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NEW YORK (Reuters) - Disgraced Congressman Anthony Weiner voted for Democrat David Weprin to replace him in Tuesday's special election, saying it would be "bad" if the seat went to a Republican for the first time in nearly a century.

Democratic leaders in Washington, acknowledging a surprisingly strong threat from the Republican candidate in the solidly Democratic district of Brooklyn and Queens, said the race will likely be seen as a voter referendum on President Barack Obama's leadership.

Recent polls show Republican Bob Turner, a retired media executive who won 40 percent of votes last year in a failed bid to unseat Weiner, leading over Weprin, a state assemblyman from a well-connected political family.

Weiner was among a steady flow of New Yorkers at the polls for the special election to finish out the final year of his term in the U.S. House of Representatives after he resigned amid a Twitter sex scandal. The 9th District seat may be eliminated in upcoming redistricting.

He showed up alone, wearing jeans and a blazer, stating that he voted for Weprin, adding, "I am confident he'd make an excellent congressman."

As for the possibility that the Democrats could lose the seat for the first time since the 1920s, Weiner said, "It is always bad when a district goes Republican. All 435 should be Democrat."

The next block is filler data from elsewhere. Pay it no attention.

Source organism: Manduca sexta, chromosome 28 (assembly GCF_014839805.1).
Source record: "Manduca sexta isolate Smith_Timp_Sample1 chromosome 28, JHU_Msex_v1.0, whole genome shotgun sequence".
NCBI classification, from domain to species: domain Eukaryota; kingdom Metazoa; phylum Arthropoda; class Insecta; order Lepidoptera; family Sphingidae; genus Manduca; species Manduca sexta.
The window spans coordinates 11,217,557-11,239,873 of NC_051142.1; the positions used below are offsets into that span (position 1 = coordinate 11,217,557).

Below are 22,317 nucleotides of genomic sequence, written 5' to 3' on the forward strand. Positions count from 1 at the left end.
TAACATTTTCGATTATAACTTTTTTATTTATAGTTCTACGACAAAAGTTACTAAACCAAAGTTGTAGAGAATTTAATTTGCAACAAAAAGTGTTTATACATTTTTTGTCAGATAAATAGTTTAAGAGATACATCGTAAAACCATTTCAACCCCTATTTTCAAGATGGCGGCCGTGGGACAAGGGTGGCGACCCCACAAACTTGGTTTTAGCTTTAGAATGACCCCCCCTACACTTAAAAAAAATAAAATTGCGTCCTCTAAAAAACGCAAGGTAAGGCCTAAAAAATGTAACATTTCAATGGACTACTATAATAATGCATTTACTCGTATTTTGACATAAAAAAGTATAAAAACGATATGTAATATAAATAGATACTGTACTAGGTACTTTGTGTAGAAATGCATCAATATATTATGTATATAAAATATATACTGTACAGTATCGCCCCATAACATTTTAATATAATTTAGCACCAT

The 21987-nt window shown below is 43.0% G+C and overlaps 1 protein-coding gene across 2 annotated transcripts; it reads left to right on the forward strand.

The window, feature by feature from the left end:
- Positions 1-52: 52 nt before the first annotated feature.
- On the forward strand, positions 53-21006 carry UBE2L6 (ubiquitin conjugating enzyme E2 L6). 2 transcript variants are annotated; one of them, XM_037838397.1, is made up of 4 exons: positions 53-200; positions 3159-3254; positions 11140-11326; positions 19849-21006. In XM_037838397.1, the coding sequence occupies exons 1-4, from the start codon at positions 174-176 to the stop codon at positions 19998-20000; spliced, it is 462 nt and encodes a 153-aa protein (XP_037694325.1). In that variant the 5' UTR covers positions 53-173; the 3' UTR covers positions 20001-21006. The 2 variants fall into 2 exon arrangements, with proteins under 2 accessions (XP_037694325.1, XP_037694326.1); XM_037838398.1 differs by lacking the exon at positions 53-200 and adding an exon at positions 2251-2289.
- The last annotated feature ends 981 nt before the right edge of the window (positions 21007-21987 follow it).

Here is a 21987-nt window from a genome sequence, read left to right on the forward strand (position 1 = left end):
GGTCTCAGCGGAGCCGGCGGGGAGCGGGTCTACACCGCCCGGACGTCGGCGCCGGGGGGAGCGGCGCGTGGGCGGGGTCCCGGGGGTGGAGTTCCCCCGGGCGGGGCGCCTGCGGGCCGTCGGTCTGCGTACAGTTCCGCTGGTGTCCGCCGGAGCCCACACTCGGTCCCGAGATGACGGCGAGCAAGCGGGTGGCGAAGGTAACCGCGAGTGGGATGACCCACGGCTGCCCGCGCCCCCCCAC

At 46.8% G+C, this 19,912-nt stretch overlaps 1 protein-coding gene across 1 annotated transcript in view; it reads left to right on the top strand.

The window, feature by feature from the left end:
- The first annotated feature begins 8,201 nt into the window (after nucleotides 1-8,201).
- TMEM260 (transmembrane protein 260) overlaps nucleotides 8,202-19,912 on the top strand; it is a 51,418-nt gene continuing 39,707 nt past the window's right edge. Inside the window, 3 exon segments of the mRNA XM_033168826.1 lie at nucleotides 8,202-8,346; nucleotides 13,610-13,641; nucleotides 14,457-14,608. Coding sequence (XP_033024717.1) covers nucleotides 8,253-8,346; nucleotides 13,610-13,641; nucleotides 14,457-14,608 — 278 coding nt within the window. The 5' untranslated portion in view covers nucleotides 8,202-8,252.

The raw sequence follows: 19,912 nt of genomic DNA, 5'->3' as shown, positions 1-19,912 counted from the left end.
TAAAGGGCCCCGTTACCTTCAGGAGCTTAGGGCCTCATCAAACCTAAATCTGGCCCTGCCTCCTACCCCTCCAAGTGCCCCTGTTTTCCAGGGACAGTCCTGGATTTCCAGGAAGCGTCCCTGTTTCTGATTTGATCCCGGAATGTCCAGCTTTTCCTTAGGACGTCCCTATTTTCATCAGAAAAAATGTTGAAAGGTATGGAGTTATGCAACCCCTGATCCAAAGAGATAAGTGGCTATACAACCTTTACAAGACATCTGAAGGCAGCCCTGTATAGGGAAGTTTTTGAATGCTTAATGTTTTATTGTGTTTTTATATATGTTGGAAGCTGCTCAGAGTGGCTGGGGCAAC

Asked whether it was his fault if the Republicans gain a seat out of the scandal, Weiner said, "If you made a list of 10 fervent defenders of Democratic ideals, I would be on it."

Speaker of the House of Representatives John Boehner, the top Republican, said given the area's rich Democratic history and tilt, "This is not a district that we have any right to believe we can win."

"But we do have a good candidate," Boehner told reporters. "Hope springs eternal."

Democrats outnumber Republicans in the district three to one.

House Democratic Whip Steny Hoyer said of the New York race, "It is much closer than anyone thought it would be."

"Every election reflects on the person in charge," he said. "Do I think it is an overall statement on the president alone? No. Do I think ... it will be interpreted as a statement on Obama? That is probably correct."

Weprin has tried to cast Turner as part of the Tea Party, which wants smaller government and lower taxes and is unpopular with many liberal New Yorkers. Turner hopes voters will repudiate Obama's economic policies.

Weiner resigned after admitting he used Twitter to send lewd pictures of himself to women.

Republicans also expect to easily hold a Nevada House seat -- the only other congressional election on Tuesday. The Nevada election is in a rural district that has never sent a Democrat to Congress.

Republicans control the House 240-192 with three vacancies.

(Reporting by Edith Honan, Paula Rogo and Thomas Ferraro; Editing by Mark Egan, Barbara Goldberg and Greg McCune)

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